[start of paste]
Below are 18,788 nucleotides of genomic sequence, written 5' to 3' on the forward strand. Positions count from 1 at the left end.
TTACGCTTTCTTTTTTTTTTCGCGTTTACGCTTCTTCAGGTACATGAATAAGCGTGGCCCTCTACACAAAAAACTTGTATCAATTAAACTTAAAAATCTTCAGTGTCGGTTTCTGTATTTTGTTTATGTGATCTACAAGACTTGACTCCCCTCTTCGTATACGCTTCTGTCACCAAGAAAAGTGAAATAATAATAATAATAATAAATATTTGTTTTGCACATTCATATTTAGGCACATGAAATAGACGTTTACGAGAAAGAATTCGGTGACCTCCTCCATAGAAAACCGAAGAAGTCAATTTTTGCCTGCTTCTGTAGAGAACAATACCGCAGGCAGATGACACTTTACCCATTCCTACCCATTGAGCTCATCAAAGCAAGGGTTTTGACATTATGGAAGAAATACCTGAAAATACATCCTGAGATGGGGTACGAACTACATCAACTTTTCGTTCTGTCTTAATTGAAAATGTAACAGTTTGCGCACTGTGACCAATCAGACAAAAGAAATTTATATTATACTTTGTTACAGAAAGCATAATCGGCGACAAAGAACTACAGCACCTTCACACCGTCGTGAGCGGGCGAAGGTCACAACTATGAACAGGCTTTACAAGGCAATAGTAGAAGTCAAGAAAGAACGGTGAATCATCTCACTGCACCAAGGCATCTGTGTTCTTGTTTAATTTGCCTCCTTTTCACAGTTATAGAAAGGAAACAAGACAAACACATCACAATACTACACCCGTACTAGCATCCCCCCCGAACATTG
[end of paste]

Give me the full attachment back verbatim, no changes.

Below are 18,788 nucleotides of genomic sequence, written 5' to 3' on the forward strand. Positions count from 1 at the left end.
TTACGCTTTCTTTTTTTTTTCGCGTTTACGCTTCTTCAGGTACATGAATAAGCGTGGCCCTCTACACAAAAAACTTGTATCAATTAAACTTAAAAATCTTCAGTGTCGGTTTCTGTATTTTGTTTATGTGATCTACAAGACTTGACTCCCCTCTTCGTATACGCTTCTGTCACCAAGAAAAGTGAAATAATAATAATAATAATAAATATTTGTTTTGCACATTCATATTTAGGCACATGAAATAGACGTTTACGAGAAAGAATTCGGTGACCTCCTCCATAGAAAACCGAAGAAGTCAATTTTTGCCTGCTTCTGTAGAGAACAATACCGCAGGCAGATGACACTTTACCCATTCCTACCCATTGAGCTCATCAAAGCAAGGGTTTTGACATTATGGAAGAAATACCTGAAAATACATCCTGAGATGGGGTACGAACTACATCAACTTTTCGTTCTGTCTTAATTGAAAATGTAACAGTTTGCGCACTGTGACCAATCAGACAAAAGAAATTTATATTATACTTTGTTACAGAAAGCATAATCGGCGACAAAGAACTACAGCACCTTCACACCGTCGTGAGCGGGCGAAGGTCACAACTATGAACAGGCTTTACAAGGCAATAGTAGAAGTCAAGAAAGAACGGTGAATCATCTCACTGCACCAAGGCATCTGTGTTCTTGTTTAATTTGCCTCCTTTTCACAGTTATAGAAAGGAAACAAGACAAACACATCACAATACTACACCCGTACTAGCATCCCCCCCGAACATTG